mysql --host=mysqldb.crbmlbxmp8qi.us-east-1.rds.amazonaws.com --port=3306 --user=dvohra --password=mysql5db
The host, user, and password would be different for different users. Grant MySQL account access to the DMS user with the following commands, in which the DMS user would be different for different users.
GRANT ALTER, CREATE, DROP, INDEX, INSERT, UPDATE, DELETE, SELECT ON mysqldb.* TO 'dvohra'@'%'; GRANT ALL PRIVILEGES ON awsdms_control.* TO 'dvohra'@'%';
You must create a Google Cloud Platform project to use CloudSQL. To create a project, click Create an empty project link on the Getting started page, as shown in Figure 14.
Figure 14: Create an empty project
In the New Project wizard, specify a Project name (MySQLDB) and click Create, as shown in Figure 15.
Figure 15: New Project
A new project gets created, as shown in the Dashboard in Figure 16.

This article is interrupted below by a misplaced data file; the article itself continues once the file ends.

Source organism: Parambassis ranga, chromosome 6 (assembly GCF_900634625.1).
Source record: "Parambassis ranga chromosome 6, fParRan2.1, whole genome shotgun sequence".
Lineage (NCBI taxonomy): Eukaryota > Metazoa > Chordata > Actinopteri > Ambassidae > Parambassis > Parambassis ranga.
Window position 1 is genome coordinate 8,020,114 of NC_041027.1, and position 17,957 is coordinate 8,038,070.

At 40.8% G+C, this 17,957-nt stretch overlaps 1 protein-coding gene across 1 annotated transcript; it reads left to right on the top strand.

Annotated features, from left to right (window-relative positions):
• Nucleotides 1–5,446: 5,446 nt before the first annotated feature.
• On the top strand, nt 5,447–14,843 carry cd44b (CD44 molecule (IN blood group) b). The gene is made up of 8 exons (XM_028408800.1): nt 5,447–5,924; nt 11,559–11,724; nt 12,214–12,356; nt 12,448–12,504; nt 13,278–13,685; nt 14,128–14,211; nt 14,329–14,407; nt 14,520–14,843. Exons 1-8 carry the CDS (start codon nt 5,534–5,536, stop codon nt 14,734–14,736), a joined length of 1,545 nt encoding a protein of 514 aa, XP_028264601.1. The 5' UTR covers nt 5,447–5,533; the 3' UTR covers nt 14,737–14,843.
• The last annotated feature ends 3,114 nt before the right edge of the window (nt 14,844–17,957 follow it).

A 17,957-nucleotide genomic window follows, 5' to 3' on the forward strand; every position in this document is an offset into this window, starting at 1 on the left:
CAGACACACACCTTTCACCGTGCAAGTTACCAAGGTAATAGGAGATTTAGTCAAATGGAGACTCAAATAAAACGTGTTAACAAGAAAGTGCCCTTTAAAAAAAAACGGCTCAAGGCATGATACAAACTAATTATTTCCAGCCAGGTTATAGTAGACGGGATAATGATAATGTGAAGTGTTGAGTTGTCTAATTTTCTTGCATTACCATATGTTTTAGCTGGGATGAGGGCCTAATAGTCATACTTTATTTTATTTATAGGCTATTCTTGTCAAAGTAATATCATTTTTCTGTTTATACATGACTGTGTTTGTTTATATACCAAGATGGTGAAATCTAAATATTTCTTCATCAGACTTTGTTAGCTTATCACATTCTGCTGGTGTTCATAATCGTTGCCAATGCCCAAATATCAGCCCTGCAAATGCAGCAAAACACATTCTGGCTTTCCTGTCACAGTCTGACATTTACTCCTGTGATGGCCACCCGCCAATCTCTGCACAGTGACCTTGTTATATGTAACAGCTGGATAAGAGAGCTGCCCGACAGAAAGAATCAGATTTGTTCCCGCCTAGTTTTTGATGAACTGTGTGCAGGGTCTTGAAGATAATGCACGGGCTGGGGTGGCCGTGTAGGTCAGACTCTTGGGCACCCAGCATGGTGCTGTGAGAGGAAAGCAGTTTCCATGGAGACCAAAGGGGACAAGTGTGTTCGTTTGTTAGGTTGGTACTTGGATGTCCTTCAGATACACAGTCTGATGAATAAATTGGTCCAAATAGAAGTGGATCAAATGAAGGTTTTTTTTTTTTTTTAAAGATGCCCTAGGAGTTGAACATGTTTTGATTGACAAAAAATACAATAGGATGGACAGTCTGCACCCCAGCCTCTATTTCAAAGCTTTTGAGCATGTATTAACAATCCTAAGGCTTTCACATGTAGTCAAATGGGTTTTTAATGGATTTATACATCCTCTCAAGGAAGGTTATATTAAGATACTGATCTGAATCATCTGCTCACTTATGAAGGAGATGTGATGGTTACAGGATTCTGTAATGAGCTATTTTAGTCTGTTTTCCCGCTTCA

Figure 16: New Google Cloud Platform project
In this section, we shall create a CloudSQL instance. Navigate to the CloudSQL URL https://cloud.google.com/sql/ in a browser, as shown in Figure 17. Click View Console.
Figure 17: View Console
Select the MySQLDB project and click Create instance, as shown in Figure 18.
Figure 18: Create Instance
In the Create an instance wizard, select MySQL and click Next, as shown in Figure 19.
Figure 19: Choosing engine as MySQL
In Choose a MySQL instance type, click Choose Second Generation to select MySQL Second Generation instance type, as shown in Figure 20. Some of the benefits of the Second Generation instance type are also listed.
Figure 20: Choosing a Second Generation MySQL instance
In Create a MySQL Second Generation instance (see Figure 21), specify an Instance ID and a Root password, and select a Region and Zone. Click Create.
Figure 21: Create a MySQL Second Generation instance
A MySQL instance starts to get created, as shown in the Instances table in Figure 22.
Figure 22: CloudSQL MySQL Instance
We need to modify the Route Table for the VPC in which the RDS DB instance and DMS migration are created to allow access to the IP Address of the CloudSQL instance. First, obtain the IP address of the CloudSQL instance from the CloudSQL Console, as shown in Figure 23.